ABCG equips conservation organizations to support staff, partners, and local communities affected by HIV and AIDS
Throughout sub-Saharan Africa, millions of adults and children are living with HIV. The disease affects everyone and can have a devastating effect on families, economies, communities, and the environment. Since 2001, the Africa Biodiversity Collaborative Group (ABCG) has been working with partners in Eastern and Southern Africa to learn about the environmental impacts brought on by HIV and AIDS and to identify and catalyze coping strategies for the conservation sector to reduce these impacts.
This year’s World AIDS Day theme is Shared Responsibility: Strengthening Results for an AIDS-Free Generation, which serves as a reminder about the contributions that all sectors can continue to make in overcoming this devastating disease. ABCG’s work on HIV and AIDS aims to raise awareness of the linkages between HIV and AIDS and the environment, and provide guidance to conservation organizations on actions they can take to reduce the impacts on their organizations, their partners and local communities, and the environment.
Effects of HIV and AIDS on the Environment and Conservation Institutions
Impacts on the environment are mainly through loss of conservation capacity and changes in use of land and natural resources. All sectors are affected by AIDS, but the conservation sector is particularly vulnerable because conservation staff are often posted to remote areas without their families, where they may be more susceptible to contracting and/or spreading the disease. Certain natural resource extractors are at higher risk due to the nature of their work, for example fishermen and timber loggers, who may rely on transactional sex to secure resources for income generation. In addition, AIDS affects the way that people use land and natural resources, often leading to damaging and unsustainable practices such as the illegal over-hunting of wildlife for the bushmeat trade.
To address these impacts, the Africa Biodiversity Collaborative Group developed a manual on HIV/AIDS and the Environment: A Manual for Conservation Organizations on Impacts and Responses. The manual provides background information on the origin of HIV, the nature of AIDS and the AIDS epidemic. It outlines the links between the disease and the environment, both on conservation capacity and on use of land and natural resources, showing how gender and poverty have a strong influence through a series of complex linkages. It then describes actions that can be taken to reduce impacts, to help maintain conservation capacity in organizations and local communities; to reduce unsustainable practices as a result of AIDS; and support AIDS-affected communities through alternative livelihoods based on sustainable natural resource use or other low-labor-intensive approaches. Finally, it outlines further needs for learning, collaboration and scaling up. It draws heavily on the work of several conservation organizations and programs working in this field, mainly in sub-Saharan Africa, and illustrates a wide variety of experiences.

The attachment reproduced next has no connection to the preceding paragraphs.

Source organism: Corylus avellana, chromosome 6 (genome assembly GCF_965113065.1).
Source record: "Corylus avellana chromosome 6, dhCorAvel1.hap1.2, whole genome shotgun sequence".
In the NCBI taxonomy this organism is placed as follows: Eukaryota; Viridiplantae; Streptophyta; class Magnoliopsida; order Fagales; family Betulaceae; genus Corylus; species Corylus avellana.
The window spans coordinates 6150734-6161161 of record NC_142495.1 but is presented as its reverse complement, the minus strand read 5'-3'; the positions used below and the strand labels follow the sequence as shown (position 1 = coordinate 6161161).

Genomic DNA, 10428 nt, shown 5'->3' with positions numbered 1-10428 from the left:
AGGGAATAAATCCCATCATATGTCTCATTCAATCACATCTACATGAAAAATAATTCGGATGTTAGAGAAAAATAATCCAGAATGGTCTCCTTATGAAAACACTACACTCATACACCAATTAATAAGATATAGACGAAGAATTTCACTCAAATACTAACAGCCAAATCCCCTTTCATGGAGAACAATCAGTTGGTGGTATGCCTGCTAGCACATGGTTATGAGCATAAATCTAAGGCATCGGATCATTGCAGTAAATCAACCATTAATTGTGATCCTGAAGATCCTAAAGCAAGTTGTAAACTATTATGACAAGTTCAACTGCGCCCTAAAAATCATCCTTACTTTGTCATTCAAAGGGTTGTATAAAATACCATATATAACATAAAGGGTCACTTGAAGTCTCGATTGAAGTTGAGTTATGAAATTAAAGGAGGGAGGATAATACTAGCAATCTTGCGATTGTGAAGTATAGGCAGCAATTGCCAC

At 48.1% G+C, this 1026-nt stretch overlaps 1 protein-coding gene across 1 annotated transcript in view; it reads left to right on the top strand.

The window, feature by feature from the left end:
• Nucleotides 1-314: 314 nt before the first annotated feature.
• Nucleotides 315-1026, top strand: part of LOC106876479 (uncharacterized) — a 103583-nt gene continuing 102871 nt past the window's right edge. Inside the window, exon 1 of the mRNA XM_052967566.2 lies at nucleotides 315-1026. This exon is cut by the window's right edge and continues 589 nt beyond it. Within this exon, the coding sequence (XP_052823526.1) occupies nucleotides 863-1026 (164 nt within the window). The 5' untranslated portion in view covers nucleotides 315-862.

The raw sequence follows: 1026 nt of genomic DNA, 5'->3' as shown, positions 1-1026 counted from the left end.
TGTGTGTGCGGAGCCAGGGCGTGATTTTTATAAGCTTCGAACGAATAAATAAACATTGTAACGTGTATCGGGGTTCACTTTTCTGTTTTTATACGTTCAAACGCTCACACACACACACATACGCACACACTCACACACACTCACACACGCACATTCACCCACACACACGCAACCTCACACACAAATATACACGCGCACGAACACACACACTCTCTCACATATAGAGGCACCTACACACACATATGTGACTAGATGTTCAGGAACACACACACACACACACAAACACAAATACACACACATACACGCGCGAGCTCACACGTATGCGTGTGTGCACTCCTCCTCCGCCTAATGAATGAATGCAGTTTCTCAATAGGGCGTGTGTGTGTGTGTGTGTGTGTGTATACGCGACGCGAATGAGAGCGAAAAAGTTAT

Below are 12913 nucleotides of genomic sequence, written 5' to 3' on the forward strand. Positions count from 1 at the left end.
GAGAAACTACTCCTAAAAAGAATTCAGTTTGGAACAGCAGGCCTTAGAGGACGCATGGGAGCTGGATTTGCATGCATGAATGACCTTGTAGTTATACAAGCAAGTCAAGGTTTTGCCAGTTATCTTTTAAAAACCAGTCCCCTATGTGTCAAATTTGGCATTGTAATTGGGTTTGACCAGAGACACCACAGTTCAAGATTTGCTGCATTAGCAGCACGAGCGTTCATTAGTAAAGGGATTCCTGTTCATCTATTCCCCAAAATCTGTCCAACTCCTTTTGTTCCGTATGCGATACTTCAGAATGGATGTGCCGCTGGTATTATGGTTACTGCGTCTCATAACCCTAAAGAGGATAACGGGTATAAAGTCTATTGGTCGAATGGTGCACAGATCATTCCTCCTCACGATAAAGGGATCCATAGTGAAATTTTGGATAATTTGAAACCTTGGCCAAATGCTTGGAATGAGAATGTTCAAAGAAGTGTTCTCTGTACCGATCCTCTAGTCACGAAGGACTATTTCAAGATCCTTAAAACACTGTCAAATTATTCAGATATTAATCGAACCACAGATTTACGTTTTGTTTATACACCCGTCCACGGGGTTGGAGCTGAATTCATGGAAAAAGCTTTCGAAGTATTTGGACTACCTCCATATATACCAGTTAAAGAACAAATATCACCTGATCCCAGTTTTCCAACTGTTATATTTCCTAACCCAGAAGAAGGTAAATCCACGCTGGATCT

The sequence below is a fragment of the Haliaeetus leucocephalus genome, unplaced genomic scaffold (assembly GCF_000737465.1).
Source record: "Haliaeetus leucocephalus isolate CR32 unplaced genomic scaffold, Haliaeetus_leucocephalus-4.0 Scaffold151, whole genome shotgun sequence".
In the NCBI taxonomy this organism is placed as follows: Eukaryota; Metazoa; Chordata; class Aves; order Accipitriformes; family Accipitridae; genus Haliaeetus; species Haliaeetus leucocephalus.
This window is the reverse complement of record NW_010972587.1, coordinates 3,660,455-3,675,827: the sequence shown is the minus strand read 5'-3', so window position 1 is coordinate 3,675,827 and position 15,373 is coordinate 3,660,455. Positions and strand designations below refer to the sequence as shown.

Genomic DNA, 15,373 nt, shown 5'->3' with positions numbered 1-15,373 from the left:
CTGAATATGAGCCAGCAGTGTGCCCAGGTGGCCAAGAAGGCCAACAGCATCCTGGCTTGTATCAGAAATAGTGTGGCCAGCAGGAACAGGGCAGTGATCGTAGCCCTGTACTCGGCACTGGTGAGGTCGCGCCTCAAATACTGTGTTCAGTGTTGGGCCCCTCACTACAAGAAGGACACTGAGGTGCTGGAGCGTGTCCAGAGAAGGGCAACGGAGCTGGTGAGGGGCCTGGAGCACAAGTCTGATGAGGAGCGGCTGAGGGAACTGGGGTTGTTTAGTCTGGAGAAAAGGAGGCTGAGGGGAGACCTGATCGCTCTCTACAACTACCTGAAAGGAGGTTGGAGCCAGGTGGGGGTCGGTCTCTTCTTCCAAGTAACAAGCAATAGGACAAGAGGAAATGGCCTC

- Background on HIV/AIDS and global trends
- Why the conservation community is vulnerable to HIV and AIDS
- Linkages between conservation and HIV and AIDS
- Mainstreaming HIV and AIDS in conservation programs
- Developing an HIV and AIDS workplace policy
At the close of the workshop, each participant was asked to write their individual commitments to take action for mitigating the impacts of HIV and AIDS in their organizations and in their own lives. These commitments include:
- Help in the formulation of an HIV/AIDS policy at my work place and supporting staff members to know their HIV status and get help where necessary
- Request date for meeting with other staff to advice how HIV/AIDS may spread in our workplace and to the nearby villagers
- By the end of the year, get myself tested for HIV
- Introduce an HIV/AIDS program in my environmental education program
- I will not stigmatize people with HIV/AIDS and I will sensitize others to do the same
Staff from the Jane Goodall Institute continued their work an additional day, during which they drafted an internal workplace policy on HIV and AIDS. This policy is now being refined and will be reviewed by all JGI country offices before it is finalized.
- Download the ABCG manual on HIV/AIDS and the Environment: A Manual for Conservation Organizations on Impacts and Responses here!
- Visit our “HIV/AIDS & Natural Resource Management” thematic page here
- Think about HIV/AIDS and Conservation before you travel: AIDS and Conservation Awareness Travel Insurance Flyer
- See UNAIDS lead story on: Preventing HIV, preserving the environment (1 July 2008)
- Read the transcript of an online discussion on HIV/AIDS and the environment, hosted by the Population Reference Bureau: What Do We Know about the Relationship Between HIV/AIDS and the Natural Environment? (September 2010)
- Learn about Umzi Wethu, a training academy in South Africa that provides job training and life skills to young people who have lost parents and family members to HIV/AIDS:HIV/AIDS, Conservation Capacity Building, the Game Reserves, and the Promise of Youth, presentation by Andrew Muir, Wilderness Foundation South Africa (June 2010)
- Read a new report commissioned by IUCN on Interactions between HIV/AIDS and the Environment and view a presentation on the report given by Ben Piper at a recent ABCG Brown Bag (August 2010)
- See a webcast from the Woodrow Wilson Center: AIDS, Agriculture, and Conservation: Impacts and Solutions (January 2007)
- See a publication by Population Reference Bureau (PRB): Guidelines for Mitigating the Impacts of HIV/AIDS on Coastal Biodiversity and Natural Resource Management (April 2007)
- Review the IUCN Motion: In November 2004, the IUCN World Conservation Congress in Thailand passed the HIV/AIDS and Conservation Motion (CGR3.RES013).